The Savory Institute
When you think of climate solutions, what comes to mind first? Do you think of futuristic, innovative technology? While those types of solutions are needed, they aren’t the be-all and end-all. The climate crisis necessitates nature-based solutions in addition to those new technologies to solve the problem of excess greenhouse gases in the atmosphere.
Grasslands, which include prairies, savannas, pampas, and more, comprise between 20 and 40% of the Earth’s land surface, and they are critical for biodiversity, water management, grazing animals, and climate mitigation.
In fact, grasslands are efficient, natural carbon sinks, with research suggesting they store as much as 30% of the carbon in Earth’s soil. So, protecting them is an important step in mitigating climate change. Grasslands are also one of the most important habitats for the world’s agricultural needs, with fertile soil perfect for crops and pastures. Yet, grasslands tend to be overlooked in mainstream environmental discussions.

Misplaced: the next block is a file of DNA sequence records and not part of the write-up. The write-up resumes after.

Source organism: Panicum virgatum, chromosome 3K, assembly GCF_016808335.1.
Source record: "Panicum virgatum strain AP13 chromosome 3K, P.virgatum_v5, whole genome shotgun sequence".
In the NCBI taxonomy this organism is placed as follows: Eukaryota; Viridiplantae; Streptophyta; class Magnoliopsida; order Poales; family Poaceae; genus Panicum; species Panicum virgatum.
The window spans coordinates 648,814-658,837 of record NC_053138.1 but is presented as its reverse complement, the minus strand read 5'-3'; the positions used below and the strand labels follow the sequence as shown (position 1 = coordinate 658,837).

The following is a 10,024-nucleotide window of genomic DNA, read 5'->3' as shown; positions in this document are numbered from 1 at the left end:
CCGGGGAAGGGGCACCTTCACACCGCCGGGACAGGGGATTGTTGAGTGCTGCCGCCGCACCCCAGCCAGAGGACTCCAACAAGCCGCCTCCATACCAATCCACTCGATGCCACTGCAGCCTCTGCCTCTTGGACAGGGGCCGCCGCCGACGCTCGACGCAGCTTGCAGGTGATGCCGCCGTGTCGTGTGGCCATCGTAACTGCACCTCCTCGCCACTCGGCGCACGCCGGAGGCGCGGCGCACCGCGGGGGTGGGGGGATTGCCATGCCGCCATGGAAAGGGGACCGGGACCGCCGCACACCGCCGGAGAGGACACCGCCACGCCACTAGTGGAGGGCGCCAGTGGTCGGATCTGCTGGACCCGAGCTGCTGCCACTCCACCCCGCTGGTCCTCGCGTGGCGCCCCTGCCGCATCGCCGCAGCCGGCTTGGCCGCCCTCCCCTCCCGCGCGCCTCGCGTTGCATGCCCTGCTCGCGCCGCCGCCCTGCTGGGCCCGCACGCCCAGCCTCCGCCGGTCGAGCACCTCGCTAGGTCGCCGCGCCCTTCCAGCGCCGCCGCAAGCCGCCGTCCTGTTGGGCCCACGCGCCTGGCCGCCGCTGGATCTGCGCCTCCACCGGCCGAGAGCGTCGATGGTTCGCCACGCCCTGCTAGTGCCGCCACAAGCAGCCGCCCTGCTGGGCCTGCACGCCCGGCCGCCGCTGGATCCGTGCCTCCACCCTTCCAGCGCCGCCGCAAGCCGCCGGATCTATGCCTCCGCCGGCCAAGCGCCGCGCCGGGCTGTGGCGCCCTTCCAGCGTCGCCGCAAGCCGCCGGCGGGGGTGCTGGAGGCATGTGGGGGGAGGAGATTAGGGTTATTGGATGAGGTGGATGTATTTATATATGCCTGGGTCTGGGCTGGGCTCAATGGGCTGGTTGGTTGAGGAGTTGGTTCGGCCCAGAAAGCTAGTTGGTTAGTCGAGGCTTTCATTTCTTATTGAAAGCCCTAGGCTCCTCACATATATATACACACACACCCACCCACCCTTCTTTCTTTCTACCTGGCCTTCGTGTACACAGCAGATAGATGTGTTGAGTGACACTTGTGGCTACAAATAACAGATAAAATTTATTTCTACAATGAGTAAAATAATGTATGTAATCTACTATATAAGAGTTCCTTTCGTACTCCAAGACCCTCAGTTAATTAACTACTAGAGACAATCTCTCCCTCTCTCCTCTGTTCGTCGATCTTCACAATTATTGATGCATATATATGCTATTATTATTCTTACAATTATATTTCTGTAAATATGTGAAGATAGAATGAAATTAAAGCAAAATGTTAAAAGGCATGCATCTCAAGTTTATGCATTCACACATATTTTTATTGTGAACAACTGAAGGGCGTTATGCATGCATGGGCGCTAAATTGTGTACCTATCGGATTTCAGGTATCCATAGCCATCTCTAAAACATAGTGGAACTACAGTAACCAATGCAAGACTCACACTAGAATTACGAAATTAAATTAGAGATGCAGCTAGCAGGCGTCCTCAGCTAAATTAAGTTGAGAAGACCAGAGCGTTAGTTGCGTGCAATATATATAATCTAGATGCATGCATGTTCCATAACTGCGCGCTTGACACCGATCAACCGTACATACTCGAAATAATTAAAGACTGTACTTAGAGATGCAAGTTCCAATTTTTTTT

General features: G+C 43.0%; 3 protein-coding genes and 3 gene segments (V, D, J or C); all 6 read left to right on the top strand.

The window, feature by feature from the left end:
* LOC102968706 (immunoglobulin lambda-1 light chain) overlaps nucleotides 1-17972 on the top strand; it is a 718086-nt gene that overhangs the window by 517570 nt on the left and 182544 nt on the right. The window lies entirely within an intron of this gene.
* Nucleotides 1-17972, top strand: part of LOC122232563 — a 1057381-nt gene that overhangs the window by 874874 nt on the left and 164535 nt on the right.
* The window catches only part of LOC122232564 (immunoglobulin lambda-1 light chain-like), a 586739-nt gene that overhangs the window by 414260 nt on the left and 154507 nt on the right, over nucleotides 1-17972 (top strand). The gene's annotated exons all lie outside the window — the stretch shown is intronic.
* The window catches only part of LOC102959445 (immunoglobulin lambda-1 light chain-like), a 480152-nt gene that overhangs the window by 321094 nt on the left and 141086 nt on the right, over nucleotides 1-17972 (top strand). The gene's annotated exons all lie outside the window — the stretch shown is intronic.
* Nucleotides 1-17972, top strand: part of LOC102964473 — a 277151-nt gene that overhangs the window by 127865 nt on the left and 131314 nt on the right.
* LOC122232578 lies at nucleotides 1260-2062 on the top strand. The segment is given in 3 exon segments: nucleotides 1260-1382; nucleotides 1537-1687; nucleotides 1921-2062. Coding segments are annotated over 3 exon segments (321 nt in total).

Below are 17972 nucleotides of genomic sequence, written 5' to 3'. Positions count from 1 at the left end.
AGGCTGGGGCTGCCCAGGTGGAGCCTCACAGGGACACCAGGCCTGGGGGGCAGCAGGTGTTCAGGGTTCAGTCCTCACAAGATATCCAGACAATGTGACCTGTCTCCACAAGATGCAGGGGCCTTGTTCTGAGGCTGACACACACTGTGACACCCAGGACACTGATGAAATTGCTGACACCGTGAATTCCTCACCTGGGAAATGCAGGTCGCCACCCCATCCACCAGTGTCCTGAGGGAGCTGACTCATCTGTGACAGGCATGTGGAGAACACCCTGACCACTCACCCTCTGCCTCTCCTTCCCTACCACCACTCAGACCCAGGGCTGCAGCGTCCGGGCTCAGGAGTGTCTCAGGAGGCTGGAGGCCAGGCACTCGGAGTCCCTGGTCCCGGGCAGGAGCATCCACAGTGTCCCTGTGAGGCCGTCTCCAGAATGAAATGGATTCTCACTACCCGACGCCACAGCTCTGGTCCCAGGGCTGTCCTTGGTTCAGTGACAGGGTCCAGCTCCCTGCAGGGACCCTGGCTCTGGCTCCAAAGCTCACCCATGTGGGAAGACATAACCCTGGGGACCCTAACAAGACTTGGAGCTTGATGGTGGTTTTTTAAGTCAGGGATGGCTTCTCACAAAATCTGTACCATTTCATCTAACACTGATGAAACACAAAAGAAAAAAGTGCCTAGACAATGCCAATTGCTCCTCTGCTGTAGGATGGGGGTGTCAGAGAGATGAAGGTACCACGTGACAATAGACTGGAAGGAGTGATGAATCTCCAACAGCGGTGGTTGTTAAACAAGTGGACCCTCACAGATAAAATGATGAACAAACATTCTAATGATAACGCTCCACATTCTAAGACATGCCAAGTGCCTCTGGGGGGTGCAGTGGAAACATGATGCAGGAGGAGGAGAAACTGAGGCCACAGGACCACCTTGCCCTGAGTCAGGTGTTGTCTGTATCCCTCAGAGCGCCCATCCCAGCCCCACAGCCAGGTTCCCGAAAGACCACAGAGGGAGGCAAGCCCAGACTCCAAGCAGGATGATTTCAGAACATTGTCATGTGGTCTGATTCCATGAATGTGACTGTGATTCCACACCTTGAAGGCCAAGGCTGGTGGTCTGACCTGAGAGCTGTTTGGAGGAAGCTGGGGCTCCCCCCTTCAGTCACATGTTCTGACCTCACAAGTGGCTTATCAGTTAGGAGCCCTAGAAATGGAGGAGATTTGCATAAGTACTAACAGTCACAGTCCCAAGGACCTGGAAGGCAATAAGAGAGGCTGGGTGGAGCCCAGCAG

For millennia, large herds of herbivores have grazed grasslands all over the world; the two co-evolved, with grazers stimulating plant growth and grasslands offering food to these animals. Today, our grasslands are dying, with over 40% of global grasslands experiencing degradation. So, where did things go wrong?
Bobby Gill, Director of Development and Communications for The Savory Institute, says that the industrialization of agriculture and improper grazing are to blame. Together, these are destroying soil health of grasslands and driving up carbon emissions.
Savory’s solution for saving the grasslands is based in nature’s image, mimicking the ancestral migratory patterns that massive herds of wild herbivores had before humans intervened.